All Women's Talk

5 Bad Smelling Plants to Not Grow ...

By Aprille

Below is a list of 5 bad smelling plants to not grow. The reason I say to avoid growing them is because the smell is just too horrendous! They might be interesting, but the intense stench is over-bearing. Why plant these smelly things to attract lots of bugs, when there are many other plants that have a fantastic fragrance.

Table of contents:

  1. Rafflesia
  2. Ginkgo trees
  3. Voodoo lily
  4. Skunk cabbage
  5. Corpse plant

5 Rafflesia

This plant smells like rotting flesh and grows to be 4 to 5 feet wide. Sure, it’s a truly impressive flower, but it isn’t known as the Cadaver Flower for no reason at all. It’s hard for people to take a picture of this orange specked red blossom without gagging.

4 Ginkgo Trees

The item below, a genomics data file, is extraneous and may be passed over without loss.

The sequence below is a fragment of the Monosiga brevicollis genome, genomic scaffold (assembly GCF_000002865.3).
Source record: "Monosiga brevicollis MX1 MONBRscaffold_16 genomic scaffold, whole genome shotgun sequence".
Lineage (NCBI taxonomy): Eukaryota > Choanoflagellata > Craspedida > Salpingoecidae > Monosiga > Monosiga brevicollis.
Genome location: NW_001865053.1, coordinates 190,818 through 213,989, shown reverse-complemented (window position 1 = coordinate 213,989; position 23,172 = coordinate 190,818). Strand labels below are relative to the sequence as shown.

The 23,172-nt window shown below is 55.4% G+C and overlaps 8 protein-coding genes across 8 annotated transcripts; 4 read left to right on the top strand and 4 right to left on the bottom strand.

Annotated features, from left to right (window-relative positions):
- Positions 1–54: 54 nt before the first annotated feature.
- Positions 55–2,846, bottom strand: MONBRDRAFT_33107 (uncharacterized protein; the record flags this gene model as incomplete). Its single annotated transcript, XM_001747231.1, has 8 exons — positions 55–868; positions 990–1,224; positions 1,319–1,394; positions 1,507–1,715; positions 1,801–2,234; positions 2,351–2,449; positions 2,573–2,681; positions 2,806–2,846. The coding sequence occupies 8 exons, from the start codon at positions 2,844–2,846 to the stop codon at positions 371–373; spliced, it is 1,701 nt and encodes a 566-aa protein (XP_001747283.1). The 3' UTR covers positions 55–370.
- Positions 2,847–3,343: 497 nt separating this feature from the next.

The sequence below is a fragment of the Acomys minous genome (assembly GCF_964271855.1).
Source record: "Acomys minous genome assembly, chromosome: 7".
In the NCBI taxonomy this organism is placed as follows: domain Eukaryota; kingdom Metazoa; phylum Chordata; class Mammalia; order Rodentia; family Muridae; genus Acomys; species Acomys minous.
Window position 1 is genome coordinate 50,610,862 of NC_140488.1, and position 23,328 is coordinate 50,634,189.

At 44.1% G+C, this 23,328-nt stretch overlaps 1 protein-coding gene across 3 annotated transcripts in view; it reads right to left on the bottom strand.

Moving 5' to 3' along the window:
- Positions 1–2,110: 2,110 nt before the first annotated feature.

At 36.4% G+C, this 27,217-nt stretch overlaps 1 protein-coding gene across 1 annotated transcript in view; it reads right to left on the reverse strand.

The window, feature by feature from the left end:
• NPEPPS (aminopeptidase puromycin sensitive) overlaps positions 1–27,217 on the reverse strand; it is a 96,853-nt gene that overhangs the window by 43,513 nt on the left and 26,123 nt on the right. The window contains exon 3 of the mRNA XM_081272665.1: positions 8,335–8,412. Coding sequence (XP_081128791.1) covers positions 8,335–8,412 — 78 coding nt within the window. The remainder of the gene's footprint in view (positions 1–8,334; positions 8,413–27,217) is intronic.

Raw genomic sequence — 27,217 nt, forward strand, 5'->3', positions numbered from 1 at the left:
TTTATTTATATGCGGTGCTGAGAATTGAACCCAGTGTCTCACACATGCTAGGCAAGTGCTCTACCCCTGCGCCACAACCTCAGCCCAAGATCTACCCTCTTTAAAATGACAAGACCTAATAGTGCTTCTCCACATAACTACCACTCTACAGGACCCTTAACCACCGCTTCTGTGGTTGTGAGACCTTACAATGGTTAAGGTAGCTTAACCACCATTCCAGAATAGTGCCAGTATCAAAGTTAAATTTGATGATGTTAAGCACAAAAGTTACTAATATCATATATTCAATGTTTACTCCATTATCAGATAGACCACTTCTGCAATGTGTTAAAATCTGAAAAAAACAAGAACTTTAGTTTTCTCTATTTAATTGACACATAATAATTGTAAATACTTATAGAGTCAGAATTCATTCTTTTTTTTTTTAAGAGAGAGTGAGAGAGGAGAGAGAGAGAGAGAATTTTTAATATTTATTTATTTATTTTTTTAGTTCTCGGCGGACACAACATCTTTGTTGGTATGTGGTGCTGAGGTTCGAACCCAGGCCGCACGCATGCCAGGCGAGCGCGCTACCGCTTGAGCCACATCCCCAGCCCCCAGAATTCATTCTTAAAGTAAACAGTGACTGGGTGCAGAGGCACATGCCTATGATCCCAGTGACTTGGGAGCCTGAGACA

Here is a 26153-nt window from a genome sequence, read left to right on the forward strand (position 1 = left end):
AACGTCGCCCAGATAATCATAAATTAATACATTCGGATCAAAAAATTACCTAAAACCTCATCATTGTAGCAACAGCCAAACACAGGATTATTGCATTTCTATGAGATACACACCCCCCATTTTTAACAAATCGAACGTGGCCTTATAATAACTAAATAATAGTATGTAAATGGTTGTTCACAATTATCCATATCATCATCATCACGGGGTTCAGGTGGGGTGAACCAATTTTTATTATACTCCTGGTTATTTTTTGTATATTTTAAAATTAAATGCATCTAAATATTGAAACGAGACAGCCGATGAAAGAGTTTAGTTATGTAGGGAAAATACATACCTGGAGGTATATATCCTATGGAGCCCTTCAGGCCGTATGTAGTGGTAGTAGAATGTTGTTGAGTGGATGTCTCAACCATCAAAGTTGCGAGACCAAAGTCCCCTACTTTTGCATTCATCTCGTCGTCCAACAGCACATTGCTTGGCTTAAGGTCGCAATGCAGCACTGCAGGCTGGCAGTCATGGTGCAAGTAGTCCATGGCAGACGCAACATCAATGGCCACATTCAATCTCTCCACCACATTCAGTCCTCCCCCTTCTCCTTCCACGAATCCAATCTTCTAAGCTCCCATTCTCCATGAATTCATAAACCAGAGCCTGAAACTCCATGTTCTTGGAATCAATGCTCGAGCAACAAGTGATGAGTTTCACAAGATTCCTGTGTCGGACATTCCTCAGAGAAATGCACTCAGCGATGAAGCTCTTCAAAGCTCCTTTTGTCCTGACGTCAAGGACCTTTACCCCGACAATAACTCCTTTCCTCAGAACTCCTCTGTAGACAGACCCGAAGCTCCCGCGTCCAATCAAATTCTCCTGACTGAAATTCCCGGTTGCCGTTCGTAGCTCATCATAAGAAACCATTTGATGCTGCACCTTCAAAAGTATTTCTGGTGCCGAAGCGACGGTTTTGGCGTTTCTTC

They grow into a tree and smell like rotten eggs. The benefits of ginkgo are widely known, but I wouldn’t want to be the one who had to harvest this plant. These trees get enormously large, which means there are plenty of leaves to stink up quite a lot of area.

3 Voodoo Lily

This tropical plant smells worse than decaying meat. Thankfully it is a very short-lived flower. There’s really no need to try growing this enormous plant, other than to irritate your housemates or to keep guests away.

2 Skunk Cabbage

The smell of decaying meat oozes from the leaves of this plant. The blossoms are a deep purple and measure around 4 inches. All you have to do is break or tear a leaf to get the smell rolling out. This can be treacherous if the plant starts growing in your yard and you end up mowing over it.

1 Corpse Plant

The Corpse Plant smells like rotting bodies and grows larger than most humans do. You can imagine the odor coming off of a flower that size. Although interesting, it’s best to leave these plants to the botanical gardens that can put them on display for the general public.

Each of these plants is too smelly to be grown in small areas, not to mention overly large in some cases. Have you come across some bad smelling plants at all? Do you see any reason to try to grow them in your own home?

Top Photo Credit: Araleya

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